Arizona abounds in minerals. Copper is the state's most valuable mineral; Arizona leads the nation in production. Other leading resources are molybdenum, sand, gravel, and cement.

The mountains in the north and central regions have 3,180,000 acres (1,286,900 hectares) of commercial forests, chiefly ponderosa pines and other firs, which support lumber and building-materials industries. The U.S. government owns about 95% of the commercial forests in the state. National and state forests attract millions of tourists yearly. Tourism centers in the N on the Grand Canyon, the Painted Desert, the Petrified Forest, meteor craters, ancient Native American ruins, and the Navajo and Hopi reservations that cover nearly all of the state's northeast quadrant. SE Arizona's warm, dry climate and Spanish colonial ruins also attract a large tourist trade, as do golf courses and other leisure facilities.

People

Between 1940 and 1960, Arizona's population increased more than 100%, and since then growth has continued. By the 2000 census the cumulative increase since 1940 amounted to more than 1000%, and Arizona was ranked among the fastest growing states in the nation. The mountainous north, however, has not shared the population growth of the southern sections of the state. Over 80% of the people are Caucasian and nearly 20% are Hispanic.

There were 203,527 Native Americans in Arizona in 1990 (or almost 6% of the people), the third highest such population in the United States. In addition to the NavajoNavajo
or Navaho
, Native North Americans whose language belongs to the Athabascan branch of the Nadene linguistic stock (see Native American languages). A migration from the North to the Southwest area is thought to have occurred in the past because of an affiliation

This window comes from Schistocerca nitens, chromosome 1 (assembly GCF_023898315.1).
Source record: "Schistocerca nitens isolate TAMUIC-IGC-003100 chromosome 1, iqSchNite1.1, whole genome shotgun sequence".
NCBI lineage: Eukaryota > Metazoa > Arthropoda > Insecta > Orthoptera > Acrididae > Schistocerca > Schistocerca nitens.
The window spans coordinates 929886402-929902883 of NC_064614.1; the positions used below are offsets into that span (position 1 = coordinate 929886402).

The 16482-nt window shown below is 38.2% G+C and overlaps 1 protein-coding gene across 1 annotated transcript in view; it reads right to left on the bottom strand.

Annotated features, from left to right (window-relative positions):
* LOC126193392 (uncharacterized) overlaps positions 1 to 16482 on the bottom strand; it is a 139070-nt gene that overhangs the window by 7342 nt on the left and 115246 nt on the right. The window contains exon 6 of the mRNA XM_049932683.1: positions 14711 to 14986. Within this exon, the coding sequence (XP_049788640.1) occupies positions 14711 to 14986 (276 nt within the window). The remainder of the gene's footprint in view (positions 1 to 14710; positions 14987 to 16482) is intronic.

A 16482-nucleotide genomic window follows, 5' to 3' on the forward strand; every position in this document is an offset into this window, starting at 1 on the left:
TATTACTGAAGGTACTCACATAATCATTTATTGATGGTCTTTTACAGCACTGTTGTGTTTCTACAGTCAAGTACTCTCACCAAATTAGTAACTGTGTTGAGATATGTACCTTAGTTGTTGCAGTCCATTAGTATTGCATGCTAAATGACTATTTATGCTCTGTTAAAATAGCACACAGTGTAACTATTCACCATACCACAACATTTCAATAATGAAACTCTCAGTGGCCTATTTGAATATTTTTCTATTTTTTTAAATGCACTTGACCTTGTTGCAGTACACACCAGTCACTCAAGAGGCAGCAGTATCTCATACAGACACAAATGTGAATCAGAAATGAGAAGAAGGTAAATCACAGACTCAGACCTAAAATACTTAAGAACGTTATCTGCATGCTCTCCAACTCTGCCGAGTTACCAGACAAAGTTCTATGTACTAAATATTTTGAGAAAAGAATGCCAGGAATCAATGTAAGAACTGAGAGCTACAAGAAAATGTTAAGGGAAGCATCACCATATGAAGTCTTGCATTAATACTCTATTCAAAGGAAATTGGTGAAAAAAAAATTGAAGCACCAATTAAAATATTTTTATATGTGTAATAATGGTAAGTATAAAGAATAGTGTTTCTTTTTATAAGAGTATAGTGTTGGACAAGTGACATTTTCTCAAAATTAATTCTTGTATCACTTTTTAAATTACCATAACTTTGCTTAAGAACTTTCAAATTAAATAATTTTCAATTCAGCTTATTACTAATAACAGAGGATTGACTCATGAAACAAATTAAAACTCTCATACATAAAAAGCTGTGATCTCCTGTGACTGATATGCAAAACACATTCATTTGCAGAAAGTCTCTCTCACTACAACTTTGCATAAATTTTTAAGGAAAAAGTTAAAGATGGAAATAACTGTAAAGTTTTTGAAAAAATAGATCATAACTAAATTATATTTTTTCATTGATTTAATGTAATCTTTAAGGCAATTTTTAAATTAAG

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, they include MohaveMohave
, indigenous people of North America whose language belongs to the Yuman branch of the Hokan-Siouan linguistic stock (see Native American languages). In the mid-18th cent. they lived on both banks of the Colorado River, in Arizona and California.
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, ApacheApache
, Native North Americans of the Southwest composed of six culturally related groups. They speak a language that has various dialects and belongs to the Athabascan branch of the Nadene linguistic stock (see Native American languages), and their ancestors entered the area
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, HopiHopi
, group of the Pueblo, formerly called Moki, or Moqui. They speak the Hopi language, which belongs to the Uto-Aztecan branch of the Aztec-Tanoan linguistic stock, at all their pueblos except Hano, where the language belongs to the Tanoan branch of the Aztec-Tanoan
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, PaiutePaiute
, two distinct groups of Native North Americans speaking languages belonging to the Shoshonean group of the Uto-Aztecan branch of the Aztec-Tanoan linguistic stock (see Native American languages).
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, Tohono O'OdhamTohono O'Odham
or Papago
, Native North Americans speaking a language that belongs to the Uto-Aztecan branch of the Aztec-Tanoan linguistic stock (see Native American languages) and that is closely related to that of their neighbors, the Pima.
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, PimaPima